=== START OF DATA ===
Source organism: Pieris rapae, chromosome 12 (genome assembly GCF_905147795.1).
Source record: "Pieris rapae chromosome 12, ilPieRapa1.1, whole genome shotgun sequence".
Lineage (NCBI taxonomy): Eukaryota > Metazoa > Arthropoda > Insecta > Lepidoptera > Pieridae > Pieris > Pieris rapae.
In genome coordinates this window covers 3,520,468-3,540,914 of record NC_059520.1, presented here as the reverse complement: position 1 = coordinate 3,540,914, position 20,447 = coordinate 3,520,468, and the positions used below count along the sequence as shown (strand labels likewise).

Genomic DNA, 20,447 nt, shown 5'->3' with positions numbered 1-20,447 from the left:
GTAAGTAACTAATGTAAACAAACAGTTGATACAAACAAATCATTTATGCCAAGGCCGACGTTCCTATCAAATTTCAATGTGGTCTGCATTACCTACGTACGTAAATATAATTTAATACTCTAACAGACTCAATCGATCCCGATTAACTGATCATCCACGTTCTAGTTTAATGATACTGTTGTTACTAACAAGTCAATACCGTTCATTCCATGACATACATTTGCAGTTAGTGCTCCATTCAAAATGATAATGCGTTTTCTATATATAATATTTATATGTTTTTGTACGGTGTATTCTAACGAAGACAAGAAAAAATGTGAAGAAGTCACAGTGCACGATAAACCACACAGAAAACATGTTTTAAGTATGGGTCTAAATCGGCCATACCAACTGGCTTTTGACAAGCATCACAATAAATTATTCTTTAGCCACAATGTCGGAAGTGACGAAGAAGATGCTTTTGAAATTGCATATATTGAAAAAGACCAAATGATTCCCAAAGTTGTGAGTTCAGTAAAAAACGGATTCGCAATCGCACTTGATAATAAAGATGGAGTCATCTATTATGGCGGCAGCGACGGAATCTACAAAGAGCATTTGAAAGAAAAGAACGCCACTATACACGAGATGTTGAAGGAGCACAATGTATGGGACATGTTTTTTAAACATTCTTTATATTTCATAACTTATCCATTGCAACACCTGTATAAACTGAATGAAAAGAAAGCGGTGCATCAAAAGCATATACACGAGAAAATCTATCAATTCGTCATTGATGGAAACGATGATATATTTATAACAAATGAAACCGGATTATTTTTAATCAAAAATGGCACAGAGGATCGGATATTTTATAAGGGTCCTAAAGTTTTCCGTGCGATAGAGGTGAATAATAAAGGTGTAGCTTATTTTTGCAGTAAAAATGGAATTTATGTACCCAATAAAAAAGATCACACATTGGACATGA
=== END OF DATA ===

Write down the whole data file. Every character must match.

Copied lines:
Source organism: Pieris rapae, chromosome 12 (genome assembly GCF_905147795.1).
Source record: "Pieris rapae chromosome 12, ilPieRapa1.1, whole genome shotgun sequence".
Lineage (NCBI taxonomy): Eukaryota > Metazoa > Arthropoda > Insecta > Lepidoptera > Pieridae > Pieris > Pieris rapae.
In genome coordinates this window covers 3,520,468-3,540,914 of record NC_059520.1, presented here as the reverse complement: position 1 = coordinate 3,540,914, position 20,447 = coordinate 3,520,468, and the positions used below count along the sequence as shown (strand labels likewise).

Genomic DNA, 20,447 nt, shown 5'->3' with positions numbered 1-20,447 from the left:
GTAAGTAACTAATGTAAACAAACAGTTGATACAAACAAATCATTTATGCCAAGGCCGACGTTCCTATCAAATTTCAATGTGGTCTGCATTACCTACGTACGTAAATATAATTTAATACTCTAACAGACTCAATCGATCCCGATTAACTGATCATCCACGTTCTAGTTTAATGATACTGTTGTTACTAACAAGTCAATACCGTTCATTCCATGACATACATTTGCAGTTAGTGCTCCATTCAAAATGATAATGCGTTTTCTATATATAATATTTATATGTTTTTGTACGGTGTATTCTAACGAAGACAAGAAAAAATGTGAAGAAGTCACAGTGCACGATAAACCACACAGAAAACATGTTTTAAGTATGGGTCTAAATCGGCCATACCAACTGGCTTTTGACAAGCATCACAATAAATTATTCTTTAGCCACAATGTCGGAAGTGACGAAGAAGATGCTTTTGAAATTGCATATATTGAAAAAGACCAAATGATTCCCAAAGTTGTGAGTTCAGTAAAAAACGGATTCGCAATCGCACTTGATAATAAAGATGGAGTCATCTATTATGGCGGCAGCGACGGAATCTACAAAGAGCATTTGAAAGAAAAGAACGCCACTATACACGAGATGTTGAAGGAGCACAATGTATGGGACATGTTTTTTAAACATTCTTTATATTTCATAACTTATCCATTGCAACACCTGTATAAACTGAATGAAAAGAAAGCGGTGCATCAAAAGCATATACACGAGAAAATCTATCAATTCGTCATTGATGGAAACGATGATATATTTATAACAAATGAAACCGGATTATTTTTAATCAAAAATGGCACAGAGGATCGGATATTTTATAAGGGTCCTAAAGTTTTCCGTGCGATAGAGGTGAATAATAAAGGTGTAGCTTATTTTTGCAGTAAAAATGGAATTTATGTACCCAATAAAAAAGATCACACATTGGACATGA